Another exception may exist if previous charges against you are dismissed before the time limit has expired. According to ARS § 13–107 (G), a new prosecution against you can begin anytime within six months after the dismissal has been finalized, or at the original one year mark; whichever is longer.

Since the laws regarding the statute of limitations for misdemeanor DUIs in Arizona can be quite complex, if you have questions about impending charges, you should call DM Cantor for a Free Case Consultation. We can be reached by phone at (602) 307-0808 or click here to send us an email using our secure and confidential form.


Unlawful Means of Transportation/Theft of Means of Transportation

People contact my office and say, “what is the difference between unlawful use of means of transportation and theft of means of transportation?”  Theft of means of Transportation is when you are intentionally depriving someone of their car/stealing a car to sell or to keep.  Unlawful use of means is when you borrowed a car without permission.  For example, joy riding or borrowing a roommate’s car and going to Vegas with it for a week; something of that nature.  Unlawful use of means of transportation is far less serious than theft of means of transportation but if you have been charged with either of these, contact us immediately.  We have been very successful at getting a reduction of these charges or getting them dismissed all together.  Give us a call if this applies to you at (602) 307-0808 for a Free Initial Consultation.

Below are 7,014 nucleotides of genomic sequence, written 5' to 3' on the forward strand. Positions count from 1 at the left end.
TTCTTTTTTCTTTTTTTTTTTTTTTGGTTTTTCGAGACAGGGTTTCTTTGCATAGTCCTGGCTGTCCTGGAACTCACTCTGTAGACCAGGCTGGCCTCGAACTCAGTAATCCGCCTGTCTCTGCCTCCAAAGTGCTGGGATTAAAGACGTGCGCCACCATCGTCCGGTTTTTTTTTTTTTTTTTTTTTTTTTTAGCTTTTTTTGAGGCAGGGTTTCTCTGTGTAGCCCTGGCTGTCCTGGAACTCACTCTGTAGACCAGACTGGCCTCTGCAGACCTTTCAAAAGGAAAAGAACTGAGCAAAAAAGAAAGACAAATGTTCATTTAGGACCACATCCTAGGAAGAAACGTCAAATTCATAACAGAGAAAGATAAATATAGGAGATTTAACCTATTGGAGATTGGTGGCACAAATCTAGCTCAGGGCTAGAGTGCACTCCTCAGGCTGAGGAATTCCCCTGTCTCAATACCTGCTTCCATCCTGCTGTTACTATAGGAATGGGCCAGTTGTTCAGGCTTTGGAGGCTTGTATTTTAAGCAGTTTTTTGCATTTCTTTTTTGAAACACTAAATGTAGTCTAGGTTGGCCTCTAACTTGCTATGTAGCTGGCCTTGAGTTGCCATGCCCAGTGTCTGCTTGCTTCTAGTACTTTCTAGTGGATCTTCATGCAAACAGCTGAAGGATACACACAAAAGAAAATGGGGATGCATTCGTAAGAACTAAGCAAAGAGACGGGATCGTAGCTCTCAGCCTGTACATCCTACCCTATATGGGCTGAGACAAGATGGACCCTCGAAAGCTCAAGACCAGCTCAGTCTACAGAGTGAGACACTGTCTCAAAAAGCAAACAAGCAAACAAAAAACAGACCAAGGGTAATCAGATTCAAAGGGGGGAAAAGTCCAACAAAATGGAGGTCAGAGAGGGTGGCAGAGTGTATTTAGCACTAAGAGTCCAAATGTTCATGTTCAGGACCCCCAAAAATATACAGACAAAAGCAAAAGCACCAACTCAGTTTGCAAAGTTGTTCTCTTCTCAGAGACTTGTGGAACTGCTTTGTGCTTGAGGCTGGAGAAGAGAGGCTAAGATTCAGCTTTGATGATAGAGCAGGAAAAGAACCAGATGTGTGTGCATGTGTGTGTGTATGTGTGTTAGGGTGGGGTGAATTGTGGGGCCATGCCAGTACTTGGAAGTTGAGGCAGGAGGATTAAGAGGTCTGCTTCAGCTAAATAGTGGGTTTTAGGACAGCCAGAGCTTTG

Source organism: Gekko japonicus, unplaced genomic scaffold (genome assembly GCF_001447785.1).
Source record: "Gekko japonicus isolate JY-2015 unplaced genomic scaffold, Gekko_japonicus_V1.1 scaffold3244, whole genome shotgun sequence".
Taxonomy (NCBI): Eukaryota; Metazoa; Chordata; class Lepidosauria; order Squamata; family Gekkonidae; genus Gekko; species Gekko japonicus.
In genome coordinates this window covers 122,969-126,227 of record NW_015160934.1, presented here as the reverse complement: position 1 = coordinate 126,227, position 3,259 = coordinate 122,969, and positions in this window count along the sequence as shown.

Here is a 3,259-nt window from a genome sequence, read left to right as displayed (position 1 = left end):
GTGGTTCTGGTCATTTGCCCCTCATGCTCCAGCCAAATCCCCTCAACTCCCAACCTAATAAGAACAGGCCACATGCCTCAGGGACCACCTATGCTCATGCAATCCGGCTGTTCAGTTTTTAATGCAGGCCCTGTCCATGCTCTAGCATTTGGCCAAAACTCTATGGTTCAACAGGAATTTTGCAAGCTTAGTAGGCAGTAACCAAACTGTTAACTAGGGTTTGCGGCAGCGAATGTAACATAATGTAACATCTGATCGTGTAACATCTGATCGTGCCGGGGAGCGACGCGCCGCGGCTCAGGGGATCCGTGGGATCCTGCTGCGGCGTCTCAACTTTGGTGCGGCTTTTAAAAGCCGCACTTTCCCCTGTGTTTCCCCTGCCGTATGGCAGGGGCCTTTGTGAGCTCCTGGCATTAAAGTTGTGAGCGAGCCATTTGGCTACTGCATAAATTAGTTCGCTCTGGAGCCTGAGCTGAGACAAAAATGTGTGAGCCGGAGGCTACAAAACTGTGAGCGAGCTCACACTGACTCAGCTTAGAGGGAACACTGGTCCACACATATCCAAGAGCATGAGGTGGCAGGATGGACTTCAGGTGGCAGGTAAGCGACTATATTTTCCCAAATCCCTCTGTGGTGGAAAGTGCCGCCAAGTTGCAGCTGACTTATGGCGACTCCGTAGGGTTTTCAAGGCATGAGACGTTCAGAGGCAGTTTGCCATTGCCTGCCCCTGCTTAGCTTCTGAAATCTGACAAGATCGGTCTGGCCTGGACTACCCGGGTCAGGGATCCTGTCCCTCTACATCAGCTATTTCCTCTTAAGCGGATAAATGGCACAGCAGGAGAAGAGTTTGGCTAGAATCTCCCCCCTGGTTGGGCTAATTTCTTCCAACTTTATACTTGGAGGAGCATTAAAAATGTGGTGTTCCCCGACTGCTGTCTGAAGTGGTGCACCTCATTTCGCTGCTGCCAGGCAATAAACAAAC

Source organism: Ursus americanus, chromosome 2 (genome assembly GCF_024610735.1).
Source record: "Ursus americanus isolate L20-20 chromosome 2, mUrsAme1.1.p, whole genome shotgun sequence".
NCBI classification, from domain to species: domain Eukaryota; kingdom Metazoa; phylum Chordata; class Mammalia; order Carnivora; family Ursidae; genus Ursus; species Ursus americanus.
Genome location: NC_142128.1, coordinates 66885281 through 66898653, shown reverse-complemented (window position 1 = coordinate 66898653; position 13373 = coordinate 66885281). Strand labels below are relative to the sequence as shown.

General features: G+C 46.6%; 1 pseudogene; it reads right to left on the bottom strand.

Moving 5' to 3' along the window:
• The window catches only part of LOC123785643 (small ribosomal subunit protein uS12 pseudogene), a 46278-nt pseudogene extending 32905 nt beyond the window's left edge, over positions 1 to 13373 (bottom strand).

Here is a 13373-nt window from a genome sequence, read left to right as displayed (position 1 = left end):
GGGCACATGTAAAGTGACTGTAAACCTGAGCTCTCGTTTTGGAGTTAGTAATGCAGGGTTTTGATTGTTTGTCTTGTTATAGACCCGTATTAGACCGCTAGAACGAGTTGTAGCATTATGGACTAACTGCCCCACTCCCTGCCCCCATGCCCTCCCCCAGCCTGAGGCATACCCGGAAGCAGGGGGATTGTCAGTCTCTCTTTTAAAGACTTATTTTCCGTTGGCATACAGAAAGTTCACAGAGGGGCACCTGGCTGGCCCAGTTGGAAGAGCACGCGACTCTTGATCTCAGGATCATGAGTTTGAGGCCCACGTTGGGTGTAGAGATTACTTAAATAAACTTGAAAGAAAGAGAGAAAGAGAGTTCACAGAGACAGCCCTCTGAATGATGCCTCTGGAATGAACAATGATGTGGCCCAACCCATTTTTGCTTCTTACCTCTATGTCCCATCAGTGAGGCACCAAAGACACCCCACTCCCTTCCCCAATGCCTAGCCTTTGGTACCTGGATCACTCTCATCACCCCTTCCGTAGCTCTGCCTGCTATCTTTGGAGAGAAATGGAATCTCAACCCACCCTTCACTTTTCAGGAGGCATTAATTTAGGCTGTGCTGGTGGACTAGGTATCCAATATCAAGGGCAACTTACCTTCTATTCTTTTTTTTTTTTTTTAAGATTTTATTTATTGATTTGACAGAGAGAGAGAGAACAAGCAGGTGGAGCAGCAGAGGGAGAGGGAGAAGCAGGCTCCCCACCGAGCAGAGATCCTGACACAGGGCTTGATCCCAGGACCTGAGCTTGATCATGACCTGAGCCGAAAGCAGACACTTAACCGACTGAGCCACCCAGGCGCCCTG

Different Types of Homicides